Students celebrate Eid to commemorate the end of Ramadan with prayer, food and community events


Sama Ben Amer/The Daily Northwestern

An event hosted by the Muslim-cultural Students Association last month to break fast. Community members prayed the evening prayer in the courtyard of Parkes Hall.

Caroline Brew, Assistant Campus Editor

Students gathered on the Lakefill Monday at dawn for Fajr, a prayer performed before sunrise, to celebrate Eid al-Fitr — the holiday that marks the end of Ramadan.

“As soon as you pray the sunrise prayer, we all started eating to symbolize the idea that we’re no longer fasting, and we took a bunch of pictures together,” Weinberg freshman Mustafa Ismail said. “This is just the beginning of Eid.”

The night before, Muslim-cultural Students Association, South Asian Students Alliance and Pakistani Students Association hosted a celebration for Chaand Raat, also known as the Night of the Moon. Eid began Sunday evening and ended Monday evening this year.

Eid begins with the sighting of the new moon, which Ismail said made the event difficult to plan, because they couldn’t confirm the beginning of Eid until a few hours before the event.

At the Sunday night event, which coincided with the new moon’s rise, the group provided South Asian snacks, henna and jewelry. Ismail described the event as a “pre-party” in preparation for the next day. While Chaand Raat is primarily celebrated in South Asia, Ismail said a wide range of students attended.

“We were able to get people who were of South Asian descent, people who are Muslim, people who weren’t Muslim and people who are not even a South Asian descent, so it was really unified,” Ismail said.

After the sunrise prayer on the Lakefill, students gathered in Parkes Hall wearing formal attire from their respective countries. The tradition is for people to wear their best clothing on Eid to pray and listen to a sermon, Ismail said.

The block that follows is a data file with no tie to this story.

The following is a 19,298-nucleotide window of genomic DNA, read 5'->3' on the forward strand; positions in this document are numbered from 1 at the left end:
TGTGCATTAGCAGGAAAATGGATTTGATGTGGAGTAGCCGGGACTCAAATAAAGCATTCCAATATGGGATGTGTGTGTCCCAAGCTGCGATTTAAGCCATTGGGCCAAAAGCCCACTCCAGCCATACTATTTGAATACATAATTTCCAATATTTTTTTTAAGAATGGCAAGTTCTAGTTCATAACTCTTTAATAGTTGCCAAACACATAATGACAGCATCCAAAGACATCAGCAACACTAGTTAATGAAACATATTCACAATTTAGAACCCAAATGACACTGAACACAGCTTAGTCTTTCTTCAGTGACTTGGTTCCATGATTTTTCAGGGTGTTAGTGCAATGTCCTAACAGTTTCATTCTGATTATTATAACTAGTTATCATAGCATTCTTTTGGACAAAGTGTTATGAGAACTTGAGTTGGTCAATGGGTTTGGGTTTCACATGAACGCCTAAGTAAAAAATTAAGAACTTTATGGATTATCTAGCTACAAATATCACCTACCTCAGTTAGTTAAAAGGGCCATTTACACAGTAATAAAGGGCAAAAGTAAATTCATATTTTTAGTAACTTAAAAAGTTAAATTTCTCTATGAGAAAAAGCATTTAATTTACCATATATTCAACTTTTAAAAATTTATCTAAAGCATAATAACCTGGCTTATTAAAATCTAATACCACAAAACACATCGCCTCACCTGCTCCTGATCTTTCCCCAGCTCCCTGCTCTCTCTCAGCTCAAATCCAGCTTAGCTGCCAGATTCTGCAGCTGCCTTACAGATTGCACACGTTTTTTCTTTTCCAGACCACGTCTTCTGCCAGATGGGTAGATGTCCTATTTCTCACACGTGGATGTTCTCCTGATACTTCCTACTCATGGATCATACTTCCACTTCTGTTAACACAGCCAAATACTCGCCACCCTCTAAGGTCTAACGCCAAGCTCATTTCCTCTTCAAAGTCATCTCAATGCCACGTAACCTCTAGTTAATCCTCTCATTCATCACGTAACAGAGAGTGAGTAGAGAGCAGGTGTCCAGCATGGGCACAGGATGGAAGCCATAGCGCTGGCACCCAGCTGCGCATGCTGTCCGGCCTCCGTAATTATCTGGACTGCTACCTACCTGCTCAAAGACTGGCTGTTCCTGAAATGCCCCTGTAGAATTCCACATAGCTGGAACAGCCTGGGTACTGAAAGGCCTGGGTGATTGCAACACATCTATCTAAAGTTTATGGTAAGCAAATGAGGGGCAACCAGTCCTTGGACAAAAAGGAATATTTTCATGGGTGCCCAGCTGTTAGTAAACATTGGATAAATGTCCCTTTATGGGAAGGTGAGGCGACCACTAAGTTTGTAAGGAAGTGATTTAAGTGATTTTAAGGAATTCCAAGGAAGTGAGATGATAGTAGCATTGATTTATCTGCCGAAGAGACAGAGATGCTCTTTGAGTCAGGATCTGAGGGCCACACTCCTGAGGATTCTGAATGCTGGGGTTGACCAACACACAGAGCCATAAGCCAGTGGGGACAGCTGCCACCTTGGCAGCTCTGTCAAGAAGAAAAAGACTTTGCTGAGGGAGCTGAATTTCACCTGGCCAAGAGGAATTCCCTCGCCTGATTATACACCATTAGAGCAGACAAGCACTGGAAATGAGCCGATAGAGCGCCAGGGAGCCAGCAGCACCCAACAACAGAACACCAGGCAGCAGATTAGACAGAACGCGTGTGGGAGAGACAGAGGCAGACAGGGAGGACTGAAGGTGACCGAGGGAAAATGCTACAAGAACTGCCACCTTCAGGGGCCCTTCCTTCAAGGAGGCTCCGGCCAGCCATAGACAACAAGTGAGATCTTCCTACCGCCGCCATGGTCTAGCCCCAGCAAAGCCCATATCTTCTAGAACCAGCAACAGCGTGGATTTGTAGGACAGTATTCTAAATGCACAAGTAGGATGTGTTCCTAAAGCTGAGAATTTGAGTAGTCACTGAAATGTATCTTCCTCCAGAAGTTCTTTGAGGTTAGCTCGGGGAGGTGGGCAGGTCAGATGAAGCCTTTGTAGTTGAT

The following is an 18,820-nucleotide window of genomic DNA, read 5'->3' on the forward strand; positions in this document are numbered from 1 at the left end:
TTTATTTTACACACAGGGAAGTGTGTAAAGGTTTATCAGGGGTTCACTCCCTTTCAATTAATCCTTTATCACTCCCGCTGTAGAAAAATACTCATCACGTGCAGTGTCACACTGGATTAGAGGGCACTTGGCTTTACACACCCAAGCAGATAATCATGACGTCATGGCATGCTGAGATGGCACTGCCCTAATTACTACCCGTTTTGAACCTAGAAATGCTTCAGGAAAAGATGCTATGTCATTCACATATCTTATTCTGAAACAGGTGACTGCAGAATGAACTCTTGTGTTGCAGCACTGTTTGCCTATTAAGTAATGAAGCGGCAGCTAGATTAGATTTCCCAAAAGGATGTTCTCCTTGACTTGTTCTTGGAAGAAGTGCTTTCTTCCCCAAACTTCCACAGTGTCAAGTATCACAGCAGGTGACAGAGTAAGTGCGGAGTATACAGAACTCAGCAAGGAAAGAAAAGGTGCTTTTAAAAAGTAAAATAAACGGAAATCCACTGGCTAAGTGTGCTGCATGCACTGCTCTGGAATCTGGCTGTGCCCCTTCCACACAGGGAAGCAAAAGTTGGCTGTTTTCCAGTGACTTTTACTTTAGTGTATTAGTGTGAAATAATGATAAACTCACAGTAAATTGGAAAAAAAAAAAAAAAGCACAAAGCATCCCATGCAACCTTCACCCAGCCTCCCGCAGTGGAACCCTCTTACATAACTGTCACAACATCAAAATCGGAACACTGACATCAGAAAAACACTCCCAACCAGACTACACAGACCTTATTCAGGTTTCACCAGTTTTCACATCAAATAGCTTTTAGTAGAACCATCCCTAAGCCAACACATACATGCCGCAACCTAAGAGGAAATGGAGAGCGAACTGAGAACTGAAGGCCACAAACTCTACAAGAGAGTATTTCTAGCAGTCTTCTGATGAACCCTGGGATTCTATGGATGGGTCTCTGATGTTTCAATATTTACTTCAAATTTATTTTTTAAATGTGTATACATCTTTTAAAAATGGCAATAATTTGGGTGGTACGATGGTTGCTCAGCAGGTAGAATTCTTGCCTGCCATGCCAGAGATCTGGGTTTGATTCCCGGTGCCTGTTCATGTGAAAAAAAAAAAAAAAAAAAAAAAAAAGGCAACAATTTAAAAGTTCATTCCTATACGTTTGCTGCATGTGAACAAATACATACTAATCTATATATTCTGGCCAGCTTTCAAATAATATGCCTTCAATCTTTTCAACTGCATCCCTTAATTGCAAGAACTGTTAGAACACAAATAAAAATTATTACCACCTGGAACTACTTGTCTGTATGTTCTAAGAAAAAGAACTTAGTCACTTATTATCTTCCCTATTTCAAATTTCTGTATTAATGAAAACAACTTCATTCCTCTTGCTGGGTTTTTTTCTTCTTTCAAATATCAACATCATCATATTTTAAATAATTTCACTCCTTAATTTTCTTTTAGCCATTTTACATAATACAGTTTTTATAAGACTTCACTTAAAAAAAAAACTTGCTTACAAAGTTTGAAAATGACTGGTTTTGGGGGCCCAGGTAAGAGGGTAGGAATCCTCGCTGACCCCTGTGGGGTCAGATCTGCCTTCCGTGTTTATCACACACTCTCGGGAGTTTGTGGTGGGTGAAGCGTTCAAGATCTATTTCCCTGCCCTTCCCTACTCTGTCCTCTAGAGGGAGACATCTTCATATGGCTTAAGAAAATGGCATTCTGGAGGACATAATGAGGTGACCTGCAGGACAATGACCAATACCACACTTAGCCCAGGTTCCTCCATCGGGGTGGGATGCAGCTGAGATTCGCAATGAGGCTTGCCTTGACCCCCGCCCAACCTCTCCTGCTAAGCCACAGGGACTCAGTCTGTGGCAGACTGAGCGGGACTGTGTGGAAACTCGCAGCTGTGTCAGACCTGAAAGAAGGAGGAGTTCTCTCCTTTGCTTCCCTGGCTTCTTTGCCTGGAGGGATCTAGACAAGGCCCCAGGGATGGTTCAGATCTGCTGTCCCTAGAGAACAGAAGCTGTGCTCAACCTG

“It was interesting to see what the very best looks like from different countries like Iraq, Sudan, Egypt, Morocco, Pakistan, Turkey,” Ismail said.

After listening to the sermon, students enjoyed a free brunch hosted by Habibi In Mediterranean Grill. The Eid celebration ended Monday evening with a Lakefill bonfire where students chatted and roasted smores. Ismail said Eid usually ends with a large party, and the bonfire was reminiscent of this type of event.

SESP sophomore Yasmeen Rafee said she chose to go home for Eid because she lives only 30 minutes away from campus. Rafee’s family went to her local masjid in the morning for a congregational Eid prayer. Her family then attended parties hosted by the Malaysian American community within their hometown.

“The connection of celebrating either at home or with your family is completely different,” Rafee said. “There’s no experience that’s better than the other, but my personal preference, I would rather be with my family every year as much as I can.” 

As co-president of McSA, Rafee still helped plan a lot of the Eid programming. Recognizing that most students are unable to return home, she said she hoped McSA was able to foster that sense of community on campus.

“What I think that McSA strives to create is a community that’s open to everybody — everybody’s celebration and practice of religion, whether that’s on campus or off campus,” Rafee said. “We hope to create a home for all students.” 

For Weinberg freshman Omar Sharaf, this was his first Ramadan celebrating away from home. Growing up, he said he did not have a large Muslim community of people his age. 

While he said he felt homesick not being able to celebrate with family, he said he was grateful for the Muslim community at Northwestern. 

“In one way, I did miss out on my family, but in another way I majorly gained a social Muslim community that I didn’t have at home,” Sharaf said.

In addition to becoming closer to the Muslim community on campus, Sharaf said he also feels closer to his religion and spirtuality. With Ramadan coming to an end, Sharaf said he wants to continue reflecting on the values observed during Ramadan going forward.

Ismail also said he hopes to carry the spirit of Ramadan past the end of Eid, with the help of the community.

“Doing it all with my friends … it built a connection where we would hold each other accountable in terms of maintaining all of these good habits and staying away from the bad habits,” Ismail said. “There was a sense of camaraderie with all of it, and I hope that’s something that could last throughout the year until the next Ramadan.” 

Email: [email protected]

Twitter: @carolinelbrew

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